These are two terminal variable resistors designed for handling higher voltages and currents. These are constructed by resistive wire wrapped to form a toroid coil with the wiper moving over the upper surface of the toroid, sliding from one turn of the wire to the next. A rheostat is also made from resistance wire wound on a heat-resisting cylinder with the slider made from a number of metal fingers. The fingers can be moved along the coil of resistance wire by a sliding knob, thus changing the tapping point.

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4. SPECIAL RESISTORS 4.1 THERMISTORS:


Thermistors are special resistors whose resistance changes with the temperature. If the resistance increases with increase in temperature, then it is called positive temperature coefficient (PTC) or posistors. If the resistance decreases with the increase in temperature, then it is called a negative temperature coefficient (NTC). An NTC can be replaced by a transistor with a trimmer potentiometer. PTCs are mostly used as current limiter for circuit protection. As the heat dissipation of resistor increases, the resistance is increased thereby limiting the current. The NTCs are mostly used for temperature sensing, replacement of fuses in power supply protection and for low temperature measurements of up to 10K. These are constructed using sintered metal oxides in ceramic matrix.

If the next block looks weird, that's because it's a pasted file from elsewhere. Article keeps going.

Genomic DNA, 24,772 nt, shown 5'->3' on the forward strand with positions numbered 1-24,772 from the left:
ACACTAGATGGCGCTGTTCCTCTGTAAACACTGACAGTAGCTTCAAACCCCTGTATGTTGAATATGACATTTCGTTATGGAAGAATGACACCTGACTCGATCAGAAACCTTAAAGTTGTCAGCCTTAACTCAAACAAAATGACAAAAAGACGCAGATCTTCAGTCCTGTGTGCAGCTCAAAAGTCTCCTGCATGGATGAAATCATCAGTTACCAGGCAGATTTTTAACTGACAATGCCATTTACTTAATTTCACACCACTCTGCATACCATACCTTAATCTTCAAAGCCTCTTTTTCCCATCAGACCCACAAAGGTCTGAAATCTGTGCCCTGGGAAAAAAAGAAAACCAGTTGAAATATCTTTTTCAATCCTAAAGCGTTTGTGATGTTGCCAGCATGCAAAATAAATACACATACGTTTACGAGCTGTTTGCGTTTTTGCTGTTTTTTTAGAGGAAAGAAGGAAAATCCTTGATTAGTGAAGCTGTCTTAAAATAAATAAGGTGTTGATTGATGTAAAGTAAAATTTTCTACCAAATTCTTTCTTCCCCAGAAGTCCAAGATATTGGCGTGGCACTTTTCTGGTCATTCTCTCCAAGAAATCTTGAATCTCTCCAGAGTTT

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4.2 LIGHT DEPENDENT RESISTORS (LDR):


LDRs have cadmium sulfide zigzag tack whose resistance decreases as the light intensity incident on it increases. In the absence of light, its resistance is in mega ohms but on the application of light, the resistance falls drastically. These resistors are used in many consumer items such as camera light meters, street lights, clock radios, alarms, and outdoor clocks.